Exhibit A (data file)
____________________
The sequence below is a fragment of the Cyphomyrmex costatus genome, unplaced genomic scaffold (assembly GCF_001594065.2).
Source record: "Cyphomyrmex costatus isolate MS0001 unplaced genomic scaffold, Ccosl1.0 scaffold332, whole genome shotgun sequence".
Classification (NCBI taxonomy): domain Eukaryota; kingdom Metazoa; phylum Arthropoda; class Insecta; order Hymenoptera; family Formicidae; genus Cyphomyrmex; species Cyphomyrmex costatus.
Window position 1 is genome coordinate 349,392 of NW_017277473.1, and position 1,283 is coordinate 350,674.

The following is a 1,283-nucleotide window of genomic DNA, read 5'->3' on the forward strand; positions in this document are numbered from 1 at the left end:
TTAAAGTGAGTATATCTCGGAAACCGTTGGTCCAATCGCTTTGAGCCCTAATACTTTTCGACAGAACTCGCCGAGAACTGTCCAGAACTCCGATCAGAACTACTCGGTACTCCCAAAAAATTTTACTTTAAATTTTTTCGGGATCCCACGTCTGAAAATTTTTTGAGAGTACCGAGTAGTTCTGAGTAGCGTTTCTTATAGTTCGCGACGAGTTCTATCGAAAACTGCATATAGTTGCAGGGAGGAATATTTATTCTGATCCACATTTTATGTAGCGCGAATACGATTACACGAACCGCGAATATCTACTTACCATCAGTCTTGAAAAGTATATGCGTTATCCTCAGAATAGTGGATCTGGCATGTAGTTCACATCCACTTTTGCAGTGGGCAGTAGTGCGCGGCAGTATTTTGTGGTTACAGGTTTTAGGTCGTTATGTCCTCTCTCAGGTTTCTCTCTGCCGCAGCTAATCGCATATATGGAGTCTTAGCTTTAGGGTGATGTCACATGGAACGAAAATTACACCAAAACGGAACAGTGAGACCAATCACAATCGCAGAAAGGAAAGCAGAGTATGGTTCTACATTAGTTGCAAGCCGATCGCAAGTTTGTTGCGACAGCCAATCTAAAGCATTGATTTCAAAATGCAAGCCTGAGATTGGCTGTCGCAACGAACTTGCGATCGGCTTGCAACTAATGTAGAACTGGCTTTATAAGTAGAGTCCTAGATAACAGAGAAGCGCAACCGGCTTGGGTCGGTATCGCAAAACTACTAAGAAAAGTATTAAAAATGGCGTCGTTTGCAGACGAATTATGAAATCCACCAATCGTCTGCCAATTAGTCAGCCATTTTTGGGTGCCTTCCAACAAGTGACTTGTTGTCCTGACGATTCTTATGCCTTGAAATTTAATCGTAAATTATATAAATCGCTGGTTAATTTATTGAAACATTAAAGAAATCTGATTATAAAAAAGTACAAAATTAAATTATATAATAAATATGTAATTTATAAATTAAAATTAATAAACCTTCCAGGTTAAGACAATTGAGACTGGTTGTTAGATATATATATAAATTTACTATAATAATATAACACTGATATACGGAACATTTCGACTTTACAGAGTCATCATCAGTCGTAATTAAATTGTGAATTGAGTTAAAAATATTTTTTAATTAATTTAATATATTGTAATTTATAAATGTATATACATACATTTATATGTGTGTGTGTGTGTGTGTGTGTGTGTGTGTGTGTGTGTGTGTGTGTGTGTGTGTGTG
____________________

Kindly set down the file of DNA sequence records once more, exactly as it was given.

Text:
The sequence below is a fragment of the Cyphomyrmex costatus genome, unplaced genomic scaffold (assembly GCF_001594065.2).
Source record: "Cyphomyrmex costatus isolate MS0001 unplaced genomic scaffold, Ccosl1.0 scaffold332, whole genome shotgun sequence".
Classification (NCBI taxonomy): domain Eukaryota; kingdom Metazoa; phylum Arthropoda; class Insecta; order Hymenoptera; family Formicidae; genus Cyphomyrmex; species Cyphomyrmex costatus.
Window position 1 is genome coordinate 349,392 of NW_017277473.1, and position 1,283 is coordinate 350,674.

The following is a 1,283-nucleotide window of genomic DNA, read 5'->3' on the forward strand; positions in this document are numbered from 1 at the left end:
TTAAAGTGAGTATATCTCGGAAACCGTTGGTCCAATCGCTTTGAGCCCTAATACTTTTCGACAGAACTCGCCGAGAACTGTCCAGAACTCCGATCAGAACTACTCGGTACTCCCAAAAAATTTTACTTTAAATTTTTTCGGGATCCCACGTCTGAAAATTTTTTGAGAGTACCGAGTAGTTCTGAGTAGCGTTTCTTATAGTTCGCGACGAGTTCTATCGAAAACTGCATATAGTTGCAGGGAGGAATATTTATTCTGATCCACATTTTATGTAGCGCGAATACGATTACACGAACCGCGAATATCTACTTACCATCAGTCTTGAAAAGTATATGCGTTATCCTCAGAATAGTGGATCTGGCATGTAGTTCACATCCACTTTTGCAGTGGGCAGTAGTGCGCGGCAGTATTTTGTGGTTACAGGTTTTAGGTCGTTATGTCCTCTCTCAGGTTTCTCTCTGCCGCAGCTAATCGCATATATGGAGTCTTAGCTTTAGGGTGATGTCACATGGAACGAAAATTACACCAAAACGGAACAGTGAGACCAATCACAATCGCAGAAAGGAAAGCAGAGTATGGTTCTACATTAGTTGCAAGCCGATCGCAAGTTTGTTGCGACAGCCAATCTAAAGCATTGATTTCAAAATGCAAGCCTGAGATTGGCTGTCGCAACGAACTTGCGATCGGCTTGCAACTAATGTAGAACTGGCTTTATAAGTAGAGTCCTAGATAACAGAGAAGCGCAACCGGCTTGGGTCGGTATCGCAAAACTACTAAGAAAAGTATTAAAAATGGCGTCGTTTGCAGACGAATTATGAAATCCACCAATCGTCTGCCAATTAGTCAGCCATTTTTGGGTGCCTTCCAACAAGTGACTTGTTGTCCTGACGATTCTTATGCCTTGAAATTTAATCGTAAATTATATAAATCGCTGGTTAATTTATTGAAACATTAAAGAAATCTGATTATAAAAAAGTACAAAATTAAATTATATAATAAATATGTAATTTATAAATTAAAATTAATAAACCTTCCAGGTTAAGACAATTGAGACTGGTTGTTAGATATATATATAAATTTACTATAATAATATAACACTGATATACGGAACATTTCGACTTTACAGAGTCATCATCAGTCGTAATTAAATTGTGAATTGAGTTAAAAATATTTTTTAATTAATTTAATATATTGTAATTTATAAATGTATATACATACATTTATATGTGTGTGTGTGTGTGTGTGTGTGTGTGTGTGTGTGTGTGTGTGTGTGTGTGTGTGTG